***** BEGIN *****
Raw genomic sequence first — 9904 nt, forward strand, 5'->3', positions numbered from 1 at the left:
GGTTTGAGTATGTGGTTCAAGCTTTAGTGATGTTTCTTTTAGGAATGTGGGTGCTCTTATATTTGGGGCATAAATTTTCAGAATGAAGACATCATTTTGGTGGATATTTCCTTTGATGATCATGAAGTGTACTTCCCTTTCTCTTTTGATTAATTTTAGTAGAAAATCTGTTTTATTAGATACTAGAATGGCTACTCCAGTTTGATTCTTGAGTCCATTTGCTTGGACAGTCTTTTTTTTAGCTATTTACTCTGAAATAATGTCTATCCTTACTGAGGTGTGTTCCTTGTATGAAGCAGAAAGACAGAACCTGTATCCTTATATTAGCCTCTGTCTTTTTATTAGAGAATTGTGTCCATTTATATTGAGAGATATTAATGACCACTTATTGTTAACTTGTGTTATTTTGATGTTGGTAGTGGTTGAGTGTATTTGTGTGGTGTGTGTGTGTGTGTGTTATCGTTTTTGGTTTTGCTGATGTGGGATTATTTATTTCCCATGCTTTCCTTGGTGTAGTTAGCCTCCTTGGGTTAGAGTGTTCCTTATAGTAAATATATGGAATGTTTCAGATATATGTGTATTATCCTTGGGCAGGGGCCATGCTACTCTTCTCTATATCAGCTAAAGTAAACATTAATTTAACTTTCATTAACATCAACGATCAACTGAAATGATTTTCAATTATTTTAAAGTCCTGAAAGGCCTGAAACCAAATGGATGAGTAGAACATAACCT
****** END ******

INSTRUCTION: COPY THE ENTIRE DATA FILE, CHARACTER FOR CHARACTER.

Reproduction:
Raw genomic sequence first — 9904 nt, forward strand, 5'->3', positions numbered from 1 at the left:
GGTTTGAGTATGTGGTTCAAGCTTTAGTGATGTTTCTTTTAGGAATGTGGGTGCTCTTATATTTGGGGCATAAATTTTCAGAATGAAGACATCATTTTGGTGGATATTTCCTTTGATGATCATGAAGTGTACTTCCCTTTCTCTTTTGATTAATTTTAGTAGAAAATCTGTTTTATTAGATACTAGAATGGCTACTCCAGTTTGATTCTTGAGTCCATTTGCTTGGACAGTCTTTTTTTTAGCTATTTACTCTGAAATAATGTCTATCCTTACTGAGGTGTGTTCCTTGTATGAAGCAGAAAGACAGAACCTGTATCCTTATATTAGCCTCTGTCTTTTTATTAGAGAATTGTGTCCATTTATATTGAGAGATATTAATGACCACTTATTGTTAACTTGTGTTATTTTGATGTTGGTAGTGGTTGAGTGTATTTGTGTGGTGTGTGTGTGTGTGTGTTATCGTTTTTGGTTTTGCTGATGTGGGATTATTTATTTCCCATGCTTTCCTTGGTGTAGTTAGCCTCCTTGGGTTAGAGTGTTCCTTATAGTAAATATATGGAATGTTTCAGATATATGTGTATTATCCTTGGGCAGGGGCCATGCTACTCTTCTCTATATCAGCTAAAGTAAACATTAATTTAACTTTCATTAACATCAACGATCAACTGAAATGATTTTCAATTATTTTAAAGTCCTGAAAGGCCTGAAACCAAATGGATGAGTAGAACATAACCT